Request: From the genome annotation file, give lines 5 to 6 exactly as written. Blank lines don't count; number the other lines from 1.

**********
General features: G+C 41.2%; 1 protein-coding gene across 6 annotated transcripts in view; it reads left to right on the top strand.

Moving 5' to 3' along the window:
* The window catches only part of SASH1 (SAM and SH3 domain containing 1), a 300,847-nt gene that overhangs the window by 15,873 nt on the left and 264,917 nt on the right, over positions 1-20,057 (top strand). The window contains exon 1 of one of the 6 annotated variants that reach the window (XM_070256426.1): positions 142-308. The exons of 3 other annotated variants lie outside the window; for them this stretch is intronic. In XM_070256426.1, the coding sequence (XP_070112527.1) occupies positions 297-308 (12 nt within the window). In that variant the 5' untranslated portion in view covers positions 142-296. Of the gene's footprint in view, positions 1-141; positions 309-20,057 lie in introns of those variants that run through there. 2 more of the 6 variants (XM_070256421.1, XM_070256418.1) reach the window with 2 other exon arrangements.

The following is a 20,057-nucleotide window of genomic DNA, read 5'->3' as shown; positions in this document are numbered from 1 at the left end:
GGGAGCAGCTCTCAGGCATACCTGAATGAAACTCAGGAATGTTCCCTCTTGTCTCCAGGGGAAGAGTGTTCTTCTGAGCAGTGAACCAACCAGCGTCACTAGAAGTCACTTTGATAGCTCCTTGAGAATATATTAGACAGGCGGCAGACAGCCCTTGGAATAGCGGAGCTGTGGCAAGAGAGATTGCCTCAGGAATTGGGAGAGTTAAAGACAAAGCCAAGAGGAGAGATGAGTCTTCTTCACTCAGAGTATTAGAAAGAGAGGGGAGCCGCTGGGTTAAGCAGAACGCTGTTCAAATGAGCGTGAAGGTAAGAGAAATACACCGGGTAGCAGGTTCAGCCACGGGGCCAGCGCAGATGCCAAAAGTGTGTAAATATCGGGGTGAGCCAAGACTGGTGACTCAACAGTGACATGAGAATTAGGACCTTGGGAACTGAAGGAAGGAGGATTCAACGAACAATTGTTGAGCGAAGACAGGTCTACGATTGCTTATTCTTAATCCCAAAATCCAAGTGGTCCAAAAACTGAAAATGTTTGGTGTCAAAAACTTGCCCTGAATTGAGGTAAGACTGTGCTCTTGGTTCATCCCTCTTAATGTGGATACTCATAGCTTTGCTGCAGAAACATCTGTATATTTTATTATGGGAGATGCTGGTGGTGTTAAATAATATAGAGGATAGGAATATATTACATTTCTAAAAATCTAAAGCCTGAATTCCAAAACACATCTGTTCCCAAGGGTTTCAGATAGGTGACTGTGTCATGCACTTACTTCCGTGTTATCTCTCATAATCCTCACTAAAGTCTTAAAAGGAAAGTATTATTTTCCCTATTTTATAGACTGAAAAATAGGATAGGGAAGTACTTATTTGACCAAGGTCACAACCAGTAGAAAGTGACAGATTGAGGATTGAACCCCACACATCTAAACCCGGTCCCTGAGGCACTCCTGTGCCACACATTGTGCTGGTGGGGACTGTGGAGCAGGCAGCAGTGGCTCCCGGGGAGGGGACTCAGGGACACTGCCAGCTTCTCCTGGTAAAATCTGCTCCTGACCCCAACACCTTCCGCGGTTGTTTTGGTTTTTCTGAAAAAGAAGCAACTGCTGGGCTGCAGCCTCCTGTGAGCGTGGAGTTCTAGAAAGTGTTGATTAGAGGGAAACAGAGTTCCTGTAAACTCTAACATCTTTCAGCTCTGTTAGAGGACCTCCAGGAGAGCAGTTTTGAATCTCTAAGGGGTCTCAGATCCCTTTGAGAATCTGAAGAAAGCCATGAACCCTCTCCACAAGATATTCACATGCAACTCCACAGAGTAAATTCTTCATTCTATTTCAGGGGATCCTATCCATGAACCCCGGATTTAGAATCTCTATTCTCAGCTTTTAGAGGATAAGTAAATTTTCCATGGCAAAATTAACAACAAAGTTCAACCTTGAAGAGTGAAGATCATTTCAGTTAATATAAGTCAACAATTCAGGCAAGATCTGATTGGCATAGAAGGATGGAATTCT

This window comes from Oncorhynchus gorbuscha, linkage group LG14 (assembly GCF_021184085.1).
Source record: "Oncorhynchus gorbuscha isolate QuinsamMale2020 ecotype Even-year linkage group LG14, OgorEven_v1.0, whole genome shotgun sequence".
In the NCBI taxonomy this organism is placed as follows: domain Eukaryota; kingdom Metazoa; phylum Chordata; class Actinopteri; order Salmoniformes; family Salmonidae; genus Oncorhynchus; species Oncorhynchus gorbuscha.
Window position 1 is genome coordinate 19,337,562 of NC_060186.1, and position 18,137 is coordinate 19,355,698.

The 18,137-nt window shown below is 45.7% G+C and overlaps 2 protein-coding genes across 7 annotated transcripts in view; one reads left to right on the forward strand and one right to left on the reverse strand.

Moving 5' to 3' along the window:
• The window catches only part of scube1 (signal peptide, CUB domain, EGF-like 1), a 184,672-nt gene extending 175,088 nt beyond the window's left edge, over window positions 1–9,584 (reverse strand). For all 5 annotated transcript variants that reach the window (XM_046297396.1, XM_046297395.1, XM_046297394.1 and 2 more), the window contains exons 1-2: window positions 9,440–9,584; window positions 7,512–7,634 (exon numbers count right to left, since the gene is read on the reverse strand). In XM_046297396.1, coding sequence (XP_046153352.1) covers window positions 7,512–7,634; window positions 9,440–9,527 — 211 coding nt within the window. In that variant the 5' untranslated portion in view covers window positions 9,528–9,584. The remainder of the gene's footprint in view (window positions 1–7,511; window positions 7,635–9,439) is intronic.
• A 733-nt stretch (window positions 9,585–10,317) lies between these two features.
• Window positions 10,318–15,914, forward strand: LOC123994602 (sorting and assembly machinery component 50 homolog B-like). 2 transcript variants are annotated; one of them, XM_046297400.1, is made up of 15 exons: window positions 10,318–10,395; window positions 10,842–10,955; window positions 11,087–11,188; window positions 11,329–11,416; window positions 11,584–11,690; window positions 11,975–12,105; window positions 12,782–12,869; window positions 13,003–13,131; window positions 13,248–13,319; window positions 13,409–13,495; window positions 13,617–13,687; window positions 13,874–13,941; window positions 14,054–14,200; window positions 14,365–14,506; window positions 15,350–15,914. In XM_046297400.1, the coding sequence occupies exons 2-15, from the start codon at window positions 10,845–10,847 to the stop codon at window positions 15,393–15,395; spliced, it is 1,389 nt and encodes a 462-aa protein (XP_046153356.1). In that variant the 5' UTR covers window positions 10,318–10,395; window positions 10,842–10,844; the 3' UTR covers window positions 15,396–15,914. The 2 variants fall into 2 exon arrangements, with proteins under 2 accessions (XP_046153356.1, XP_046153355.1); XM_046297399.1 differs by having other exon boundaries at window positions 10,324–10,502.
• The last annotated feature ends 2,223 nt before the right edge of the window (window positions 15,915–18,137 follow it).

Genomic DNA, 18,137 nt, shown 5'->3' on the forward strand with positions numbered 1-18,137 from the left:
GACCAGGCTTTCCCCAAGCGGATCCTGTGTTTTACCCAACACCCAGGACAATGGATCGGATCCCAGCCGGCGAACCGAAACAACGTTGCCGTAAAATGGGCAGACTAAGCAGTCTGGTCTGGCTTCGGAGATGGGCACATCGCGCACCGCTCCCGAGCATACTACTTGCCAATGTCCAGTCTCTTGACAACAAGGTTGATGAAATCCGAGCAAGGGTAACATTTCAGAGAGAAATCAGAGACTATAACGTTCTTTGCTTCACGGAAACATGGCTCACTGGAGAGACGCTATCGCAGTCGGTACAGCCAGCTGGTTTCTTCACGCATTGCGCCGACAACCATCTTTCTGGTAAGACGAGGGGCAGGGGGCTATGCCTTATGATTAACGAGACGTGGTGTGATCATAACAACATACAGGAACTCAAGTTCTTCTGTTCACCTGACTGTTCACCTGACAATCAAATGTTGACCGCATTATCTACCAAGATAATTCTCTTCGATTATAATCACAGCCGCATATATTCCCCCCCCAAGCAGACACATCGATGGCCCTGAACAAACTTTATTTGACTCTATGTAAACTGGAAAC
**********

GGGAGCAGCTCTCAGGCATACCTGAATGAAACTCAGGAATGTTCCCTCTTGTCTCCAGGGGAAGAGTGTTCTTCTGAGCAGTGAACCAACCAGCGTCACTAGAAGTCACTTTGATAGCTCCTTGAGAATATATTAGACAGGCGGCAGACAGCCCTTGGAATAGCGGAGCTGTGGCAAGAGAGATTGCCTCAGGAATTGGGAGAGTTAAAGACAAAGCCAAGAGGAGAGATGAGTCTTCTTCACTCAGAGTATTAGAAAGAGAGGGGAGCCGCTGGGTTAAGCAGAACGCTGTTCAAATGAGCGTGAAGGTAAGAGAAATACACCGGGTAGCAGGTTCAGCCACGGGGCCAGCGCAGATGCCAAAAGTGTGTAAATATCGGGGTGAGCCAAGACTGGTGACTCAACAGTGACATGAGAATTAGGACCTTGGGAACTGAAGGAAGGAGGATTCAACGAACAATTGTTGAGCGAAGACAGGTCTACGATTGCTTATTCTTAATCCCAAAATCCAAGTGGTCCAAAAACTGAAAATGTTTGGTGTCAAAAACTTGCCCTGAATTGAGGTAAGACTGTGCTCTTGGTTCATCCCTCTTAATGTGGATACTCATAGCTTTGCTGCAGAAACATCTGTATATTTTATTATGGGAGATGCTGGTGGTGTTAAATAATATAGAGGATAGGAATATATTACATTTCTAAAAATCTAAAGCCTGAATTCCAAAACACATCTGTTCCCAAGGGTTTCAGATAGGTGACTGTGTCATGCACTTACTTCCGTGTTATCTCTCATAATCCTCACTAAAGTCTTAAAAGGAAAGTATTATTTTCCCTATTTTATAGACTGAAAAATAGGATAGGGAAGTACTTATTTGACCAAGGTCACAACCAGTAGAAAGTGACAGATTGAGGATTGAACCCCACACATCTAAACCCGGTCCCTGAGGCACTCCTGTGCCACACATTGTGCTGGTGGGGACTGTGGAGCAGGCAGCAGTGGCTCCCGGGGAGGGGACTCAGGGACACTGCCAGCTTCTCCTGGTAAAATCTGCTCCTGACCCCAACACCTTCCGCGGTTGTTTTGGTTTTTCTGAAAAAGAAGCAACTGCTGGGCTGCAGCCTCCTGTGAGCGTGGAGTTCTAGAAAGTGTTGATTAGAGGGAAACAGAGTTCCTGTAAACTCTAACATCTTTCAGCTCTGTTAGAGGACCTCCAGGAGAGCAGTTTTGAATCTCTAAGGGGTCTCAGATCCCTTTGAGAATCTGAAGAAAGCCATGAACCCTCTCCACAAGATATTCACATGCAACTCCACAGAGTAAATTCTTCATTCTATTTCAGGGGATCCTATCCATGAACCCCGGATTTAGAATCTCTATTCTCAGCTTTTAGAGGATAAGTAAATTTTCCATGGCAAAATTAACAACAAAGTTCAACCTTGAAGAGTGAAGATCATTTCAGTTAATATAAGTCAACAATTCAGGCAAGATCTGATTGGCATAGAAGGATGGAATTCT

This window comes from Oncorhynchus gorbuscha, linkage group LG14 (assembly GCF_021184085.1).